Building Safety Act Regulations: Ensuring a Safer Future
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The Grenfell Tower tragedy in 2017 was a wake-up call for the construction industry and policymakers. In response to the devastating fire, governments and regulatory bodies took action to prevent such incidents in the future. The enactment of the Building Safety Act in April 2022 stands as a significant milestone in ensuring building safety and compliance. 

The Act makes ground-breaking reforms to give residents and homeowners more rights and powers. Its aim is to protect people living in high-rise buildings and give new duties to the people responsible for the safety of these buildings. It overhauls existing regulations, creating lasting change and indicating how residential buildings should be constructed, maintained, and made safe. 

The Building Safety Regulator (BSR) are an independent body established by the Building Safety Act, 2022. They are the building control authority formed to oversee the safety and standards of all buildings, having a special focus on high-rise buildings; 18 metres or higher. They will advise the government, oversee, and influence the competence and performance of the whole built environment. This includes ensuring that buildings are safe from fire and other hazards, including using combustible materials in building construction. The BSR implements and enforces a new regulatory regime for high-rise residential buildings, which has 3 main functions:

  • Encouraging the built environment industry and building control professionals to improve their competence.
  • Leading implementation of the new regulatory framework for high-rise buildings. 
  • They will regulate high-rise buildings. 

Every high-rise building will have a Principal Accountable Person, or PAP, who is responsible for managing the building’s safety. They are responsible for preventing and reducing fire spread and structural failures to limit consequences on the people living in the building. They will be compelled to demonstrate that effective and proportionate measures have been established to manage building safety risks in the higher-risk buildings for which they are responsible. The BSR will assess whether these duty holders are correctly evaluating building safety and meeting regulations on their buildings. The principal accountable person can be:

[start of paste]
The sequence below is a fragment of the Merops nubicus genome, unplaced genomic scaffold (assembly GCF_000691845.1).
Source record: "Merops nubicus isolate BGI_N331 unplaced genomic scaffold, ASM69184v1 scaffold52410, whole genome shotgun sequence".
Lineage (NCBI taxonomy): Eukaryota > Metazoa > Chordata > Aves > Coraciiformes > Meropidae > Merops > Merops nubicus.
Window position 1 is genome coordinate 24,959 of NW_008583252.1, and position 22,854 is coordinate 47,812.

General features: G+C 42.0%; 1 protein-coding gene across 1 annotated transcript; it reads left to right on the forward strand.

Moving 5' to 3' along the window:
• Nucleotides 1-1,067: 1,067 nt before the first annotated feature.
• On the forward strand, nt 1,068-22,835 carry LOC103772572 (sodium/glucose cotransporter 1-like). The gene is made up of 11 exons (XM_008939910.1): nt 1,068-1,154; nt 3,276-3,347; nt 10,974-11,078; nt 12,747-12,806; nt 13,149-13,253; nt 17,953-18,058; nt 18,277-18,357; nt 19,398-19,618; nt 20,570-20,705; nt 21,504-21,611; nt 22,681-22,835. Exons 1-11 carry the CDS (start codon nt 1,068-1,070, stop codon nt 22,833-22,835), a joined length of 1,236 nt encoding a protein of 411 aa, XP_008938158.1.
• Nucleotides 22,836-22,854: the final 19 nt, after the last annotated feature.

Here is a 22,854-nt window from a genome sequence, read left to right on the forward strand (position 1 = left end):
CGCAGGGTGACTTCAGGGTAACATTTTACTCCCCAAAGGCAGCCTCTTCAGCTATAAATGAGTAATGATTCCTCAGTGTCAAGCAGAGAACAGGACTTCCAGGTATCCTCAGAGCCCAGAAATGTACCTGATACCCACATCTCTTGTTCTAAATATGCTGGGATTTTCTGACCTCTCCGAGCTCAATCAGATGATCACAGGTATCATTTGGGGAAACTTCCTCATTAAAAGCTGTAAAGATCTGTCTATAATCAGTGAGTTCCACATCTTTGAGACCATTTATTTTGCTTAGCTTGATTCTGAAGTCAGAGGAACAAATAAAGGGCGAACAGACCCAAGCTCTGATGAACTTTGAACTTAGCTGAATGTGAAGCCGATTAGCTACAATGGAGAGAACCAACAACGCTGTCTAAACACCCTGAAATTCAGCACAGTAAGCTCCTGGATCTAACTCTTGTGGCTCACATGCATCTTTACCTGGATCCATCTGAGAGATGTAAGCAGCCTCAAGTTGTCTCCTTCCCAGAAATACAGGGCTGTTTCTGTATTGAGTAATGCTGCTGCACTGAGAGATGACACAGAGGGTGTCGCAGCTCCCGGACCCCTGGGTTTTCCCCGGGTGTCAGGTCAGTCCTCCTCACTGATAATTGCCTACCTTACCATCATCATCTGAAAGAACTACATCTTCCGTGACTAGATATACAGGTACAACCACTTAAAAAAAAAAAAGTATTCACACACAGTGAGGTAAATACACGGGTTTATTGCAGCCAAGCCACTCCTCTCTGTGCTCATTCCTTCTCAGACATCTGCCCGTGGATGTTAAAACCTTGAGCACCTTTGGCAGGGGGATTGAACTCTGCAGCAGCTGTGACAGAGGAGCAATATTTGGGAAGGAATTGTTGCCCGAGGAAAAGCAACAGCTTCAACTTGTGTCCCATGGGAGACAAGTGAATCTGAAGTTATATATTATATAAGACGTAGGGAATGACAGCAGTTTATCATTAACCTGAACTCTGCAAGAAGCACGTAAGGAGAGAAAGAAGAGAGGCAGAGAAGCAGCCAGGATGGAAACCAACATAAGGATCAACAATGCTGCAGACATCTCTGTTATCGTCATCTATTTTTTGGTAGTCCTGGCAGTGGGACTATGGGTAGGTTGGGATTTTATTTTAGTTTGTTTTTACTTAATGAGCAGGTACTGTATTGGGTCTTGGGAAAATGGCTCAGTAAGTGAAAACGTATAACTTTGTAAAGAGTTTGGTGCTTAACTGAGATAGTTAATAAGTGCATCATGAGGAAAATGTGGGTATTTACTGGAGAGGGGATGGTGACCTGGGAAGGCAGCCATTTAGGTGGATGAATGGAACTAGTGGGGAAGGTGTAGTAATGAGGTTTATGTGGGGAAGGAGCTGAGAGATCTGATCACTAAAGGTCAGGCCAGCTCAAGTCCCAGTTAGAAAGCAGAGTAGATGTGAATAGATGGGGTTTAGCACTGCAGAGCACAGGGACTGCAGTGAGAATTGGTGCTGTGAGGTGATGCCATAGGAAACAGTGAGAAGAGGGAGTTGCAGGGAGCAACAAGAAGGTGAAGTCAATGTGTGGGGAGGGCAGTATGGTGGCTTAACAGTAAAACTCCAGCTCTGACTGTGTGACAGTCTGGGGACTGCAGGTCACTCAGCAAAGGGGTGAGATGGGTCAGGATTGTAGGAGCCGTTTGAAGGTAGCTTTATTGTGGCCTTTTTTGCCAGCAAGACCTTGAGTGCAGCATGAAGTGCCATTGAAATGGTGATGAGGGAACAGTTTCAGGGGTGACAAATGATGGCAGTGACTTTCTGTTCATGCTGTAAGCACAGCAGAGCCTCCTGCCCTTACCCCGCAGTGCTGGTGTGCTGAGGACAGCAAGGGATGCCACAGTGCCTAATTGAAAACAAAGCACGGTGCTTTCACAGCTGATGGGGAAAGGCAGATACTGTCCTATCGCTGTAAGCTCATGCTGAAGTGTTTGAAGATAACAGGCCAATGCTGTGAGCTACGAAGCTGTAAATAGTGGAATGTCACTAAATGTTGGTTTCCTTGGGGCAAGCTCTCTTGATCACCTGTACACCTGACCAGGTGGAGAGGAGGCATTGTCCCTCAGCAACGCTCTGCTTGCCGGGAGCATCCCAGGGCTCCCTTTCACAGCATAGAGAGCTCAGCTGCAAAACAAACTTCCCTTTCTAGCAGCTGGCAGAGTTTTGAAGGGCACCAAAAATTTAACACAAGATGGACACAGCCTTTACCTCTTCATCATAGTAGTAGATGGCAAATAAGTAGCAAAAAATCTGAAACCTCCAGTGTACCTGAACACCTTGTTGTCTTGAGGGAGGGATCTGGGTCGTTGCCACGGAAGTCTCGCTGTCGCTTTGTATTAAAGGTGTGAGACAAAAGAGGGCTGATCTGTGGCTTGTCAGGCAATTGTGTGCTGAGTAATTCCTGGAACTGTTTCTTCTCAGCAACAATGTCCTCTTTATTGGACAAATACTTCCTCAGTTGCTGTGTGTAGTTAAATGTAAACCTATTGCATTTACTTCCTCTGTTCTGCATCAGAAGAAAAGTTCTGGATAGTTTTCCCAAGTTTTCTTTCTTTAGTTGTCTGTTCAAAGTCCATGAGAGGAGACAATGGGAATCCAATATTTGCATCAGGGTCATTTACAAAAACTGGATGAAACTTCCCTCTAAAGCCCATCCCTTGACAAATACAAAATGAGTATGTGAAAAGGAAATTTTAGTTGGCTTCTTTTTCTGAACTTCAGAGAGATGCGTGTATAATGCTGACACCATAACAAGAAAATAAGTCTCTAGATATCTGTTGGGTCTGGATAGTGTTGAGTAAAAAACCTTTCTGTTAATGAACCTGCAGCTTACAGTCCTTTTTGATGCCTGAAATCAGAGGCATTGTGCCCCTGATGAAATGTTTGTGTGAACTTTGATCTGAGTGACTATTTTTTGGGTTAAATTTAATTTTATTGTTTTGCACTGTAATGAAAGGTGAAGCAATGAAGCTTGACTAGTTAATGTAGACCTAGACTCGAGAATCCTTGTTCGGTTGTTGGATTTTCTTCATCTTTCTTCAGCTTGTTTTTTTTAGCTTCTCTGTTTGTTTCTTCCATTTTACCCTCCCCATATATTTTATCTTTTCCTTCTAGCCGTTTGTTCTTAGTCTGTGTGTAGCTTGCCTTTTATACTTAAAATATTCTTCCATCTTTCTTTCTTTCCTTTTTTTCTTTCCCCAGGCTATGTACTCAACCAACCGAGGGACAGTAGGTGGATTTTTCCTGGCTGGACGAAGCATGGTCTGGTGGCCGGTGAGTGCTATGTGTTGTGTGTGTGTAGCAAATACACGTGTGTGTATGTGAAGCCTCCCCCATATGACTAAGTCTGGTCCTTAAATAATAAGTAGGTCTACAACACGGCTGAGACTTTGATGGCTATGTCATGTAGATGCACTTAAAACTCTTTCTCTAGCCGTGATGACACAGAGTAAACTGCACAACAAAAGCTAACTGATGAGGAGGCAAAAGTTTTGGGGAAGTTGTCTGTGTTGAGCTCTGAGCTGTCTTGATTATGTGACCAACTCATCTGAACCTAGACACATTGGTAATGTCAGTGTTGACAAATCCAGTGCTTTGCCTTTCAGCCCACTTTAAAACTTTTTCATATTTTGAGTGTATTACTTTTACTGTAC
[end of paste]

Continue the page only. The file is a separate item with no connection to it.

• The freeholder or estate owner
  • Landlord
  • A management company
  • Resident Management Company (RMC)
  • Right To Manage Company (RTM)
  • Commonhold Association

With multiple parties from differing industries being involved in the remediation of these projects, it is critical to ensure alignment and clearly defined roles.  However, without doubt, the most important people involved are the residents who are living in these buildings.  With six years passing since the Grenfell tragedy, residents are rightly feeling the pressure, some with mounting bills for insurance and unable to re-mortgage or move from their property. It is essential therefore that the Resident Liaison piece of the remediation works is handled with utmost care, compassion, and a sympathetic ear to understand their pain and work with them throughout the works.